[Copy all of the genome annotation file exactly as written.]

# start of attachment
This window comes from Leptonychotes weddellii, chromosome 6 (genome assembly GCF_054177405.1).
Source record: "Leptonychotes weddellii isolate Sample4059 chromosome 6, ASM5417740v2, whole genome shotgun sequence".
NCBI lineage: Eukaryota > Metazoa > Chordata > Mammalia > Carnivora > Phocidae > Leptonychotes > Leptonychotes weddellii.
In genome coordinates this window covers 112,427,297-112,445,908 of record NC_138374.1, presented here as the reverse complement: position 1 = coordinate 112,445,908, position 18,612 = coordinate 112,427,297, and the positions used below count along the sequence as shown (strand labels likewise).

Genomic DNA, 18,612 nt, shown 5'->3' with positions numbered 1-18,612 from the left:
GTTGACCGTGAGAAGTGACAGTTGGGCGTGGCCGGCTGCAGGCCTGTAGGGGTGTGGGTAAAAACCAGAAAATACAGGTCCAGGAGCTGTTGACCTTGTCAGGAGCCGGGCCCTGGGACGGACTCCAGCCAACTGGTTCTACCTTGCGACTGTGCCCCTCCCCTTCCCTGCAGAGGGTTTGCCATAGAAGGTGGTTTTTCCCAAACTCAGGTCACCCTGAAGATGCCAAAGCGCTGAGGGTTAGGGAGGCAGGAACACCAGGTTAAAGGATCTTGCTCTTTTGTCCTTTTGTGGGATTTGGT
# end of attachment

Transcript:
This window comes from Leptonychotes weddellii, chromosome 6 (genome assembly GCF_054177405.1).
Source record: "Leptonychotes weddellii isolate Sample4059 chromosome 6, ASM5417740v2, whole genome shotgun sequence".
NCBI lineage: Eukaryota > Metazoa > Chordata > Mammalia > Carnivora > Phocidae > Leptonychotes > Leptonychotes weddellii.
In genome coordinates this window covers 112,427,297-112,445,908 of record NC_138374.1, presented here as the reverse complement: position 1 = coordinate 112,445,908, position 18,612 = coordinate 112,427,297, and the positions used below count along the sequence as shown (strand labels likewise).

Genomic DNA, 18,612 nt, shown 5'->3' with positions numbered 1-18,612 from the left:
GTTGACCGTGAGAAGTGACAGTTGGGCGTGGCCGGCTGCAGGCCTGTAGGGGTGTGGGTAAAAACCAGAAAATACAGGTCCAGGAGCTGTTGACCTTGTCAGGAGCCGGGCCCTGGGACGGACTCCAGCCAACTGGTTCTACCTTGCGACTGTGCCCCTCCCCTTCCCTGCAGAGGGTTTGCCATAGAAGGTGGTTTTTCCCAAACTCAGGTCACCCTGAAGATGCCAAAGCGCTGAGGGTTAGGGAGGCAGGAACACCAGGTTAAAGGATCTTGCTCTTTTGTCCTTTTGTGGGATTTGGT